Dancing Can Reverse Signs Of Aging In The Brain
A recent study shows dancing’s anti-aging effect on the brain. The study published in Frontiers in Human Neuroscience reveals that elderly people who participate in physical exercise can reverse the signs of aging in the brain. Dancing, in particular, has the most profound effect.
As the human body ages, we suffer a decline in mental and physical fitness. This can be worsened with Alzheimer’s disease, dementia, or normal age-related changes in cognition. Physical exercise appears to have an anti-aging effect on the hippocampus region of the brain. The hippocampus is the area that controls memory, learning, and balance. This is important because the hippocampus area of the brain can be prone to age-related decline.
Elderly volunteers, with an average age of 68, participated in the study for eighteen months. They were assigned a weekly course of either:
- learning dance routines or
- endurance and flexibility training
Dancing’s Anti-Aging Effect On Brain
Both volunteer groups demonstrated an increase in the hippocampus volume after eighteen months. However, only the dancers showed an increase in the balance composite score. Dancing, it would seem, counteracts age-related decline in both physical and mental abilities.
“Exercise has the beneficial effect of slowing down or even counteracting age-related decline in mental and physical capacity,” says Dr Kathrin Rehfeld, lead author of the study, based at the German Center for Neurodegenerative Diseases, Magdeburg, Germany. “In this study, we show that two different types of physical exercise (dancing and endurance training) both increase the area of the brain that declines with age. In comparison, it was only dancing that led to noticeable behavioral changes in terms of improved balance.”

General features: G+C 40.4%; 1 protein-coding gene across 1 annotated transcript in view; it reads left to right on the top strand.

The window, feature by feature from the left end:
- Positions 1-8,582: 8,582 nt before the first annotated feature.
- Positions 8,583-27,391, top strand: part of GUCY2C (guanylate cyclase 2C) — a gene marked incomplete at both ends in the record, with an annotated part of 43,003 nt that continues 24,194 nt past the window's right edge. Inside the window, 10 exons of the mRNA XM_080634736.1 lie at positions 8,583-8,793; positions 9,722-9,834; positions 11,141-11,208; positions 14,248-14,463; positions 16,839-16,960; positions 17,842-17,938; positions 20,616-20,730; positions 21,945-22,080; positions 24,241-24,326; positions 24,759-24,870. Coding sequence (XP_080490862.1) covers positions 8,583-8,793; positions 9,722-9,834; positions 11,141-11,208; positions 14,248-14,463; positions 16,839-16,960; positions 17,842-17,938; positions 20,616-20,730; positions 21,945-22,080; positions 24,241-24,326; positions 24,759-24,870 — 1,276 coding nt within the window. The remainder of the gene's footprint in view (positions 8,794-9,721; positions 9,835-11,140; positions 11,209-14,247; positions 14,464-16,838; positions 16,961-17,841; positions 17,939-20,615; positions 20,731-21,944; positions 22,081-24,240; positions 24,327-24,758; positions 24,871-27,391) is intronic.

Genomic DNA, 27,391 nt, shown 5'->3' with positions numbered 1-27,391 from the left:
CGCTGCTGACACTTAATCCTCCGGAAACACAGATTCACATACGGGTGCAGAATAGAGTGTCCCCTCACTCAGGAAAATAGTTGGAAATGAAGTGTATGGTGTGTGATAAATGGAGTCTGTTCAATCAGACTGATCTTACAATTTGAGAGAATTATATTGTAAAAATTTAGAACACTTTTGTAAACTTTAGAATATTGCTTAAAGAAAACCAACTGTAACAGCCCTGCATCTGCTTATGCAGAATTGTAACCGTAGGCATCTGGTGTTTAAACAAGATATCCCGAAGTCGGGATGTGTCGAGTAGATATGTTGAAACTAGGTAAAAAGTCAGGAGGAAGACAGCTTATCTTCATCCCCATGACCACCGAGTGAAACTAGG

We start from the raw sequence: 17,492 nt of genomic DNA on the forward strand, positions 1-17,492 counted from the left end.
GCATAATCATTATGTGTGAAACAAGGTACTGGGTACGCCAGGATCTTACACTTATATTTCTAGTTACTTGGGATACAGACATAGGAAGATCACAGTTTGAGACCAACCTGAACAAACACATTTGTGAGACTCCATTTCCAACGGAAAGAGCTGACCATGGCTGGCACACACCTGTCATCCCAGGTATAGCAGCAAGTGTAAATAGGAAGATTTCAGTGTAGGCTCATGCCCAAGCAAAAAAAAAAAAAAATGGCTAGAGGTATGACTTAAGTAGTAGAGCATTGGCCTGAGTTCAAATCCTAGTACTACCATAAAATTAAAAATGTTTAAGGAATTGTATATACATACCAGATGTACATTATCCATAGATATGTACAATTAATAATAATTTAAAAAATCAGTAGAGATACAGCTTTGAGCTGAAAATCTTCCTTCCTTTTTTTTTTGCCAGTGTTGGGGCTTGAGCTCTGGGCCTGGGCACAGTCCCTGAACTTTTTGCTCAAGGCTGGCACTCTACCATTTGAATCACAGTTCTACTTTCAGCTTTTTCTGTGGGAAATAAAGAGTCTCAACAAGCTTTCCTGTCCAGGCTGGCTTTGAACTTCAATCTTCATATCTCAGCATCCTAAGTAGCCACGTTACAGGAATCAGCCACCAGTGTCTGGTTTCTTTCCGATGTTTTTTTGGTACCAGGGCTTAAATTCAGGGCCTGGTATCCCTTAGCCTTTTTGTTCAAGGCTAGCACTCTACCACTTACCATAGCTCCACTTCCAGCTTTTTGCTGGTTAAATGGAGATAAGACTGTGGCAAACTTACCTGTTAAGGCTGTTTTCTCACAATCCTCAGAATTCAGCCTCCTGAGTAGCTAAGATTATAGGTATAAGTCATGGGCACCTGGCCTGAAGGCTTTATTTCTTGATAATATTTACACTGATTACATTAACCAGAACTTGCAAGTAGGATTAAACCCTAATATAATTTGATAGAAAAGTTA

One theory for the dancing group results is, volunteers were challenged with learning a new routine every other week. In contrast, the traditional workout classes kept the same routine every week. The changing routines in the dancing group are thought to account for the difference in results in this study.
“We tried to provide our seniors in the dance group with constantly changing dance routines of different genres (Jazz, Square, Latin-American and Line Dance). Steps, arm-patterns, formations, speed, and rhythms were changed every second week to keep them in a constant learning process. The most challenging aspect for them was to recall the routines under the pressure of time and without any cues from the instructor.”, Dr. Rehfeld explains.
Since everyone would like to live an independent lifestyle for as long as possible, dancing could be a powerful tool in seniors’ arsenal. The new challenges dancing offers for the body and mind can counteract several risk factors, especially in older age. It is clear from this study that physical activity can physically reverse signs of aging in the brain and slow down age-related decline.
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Dancing is a simple activity you can enjoy at any age. It helps keep seniors strong while also having fun.
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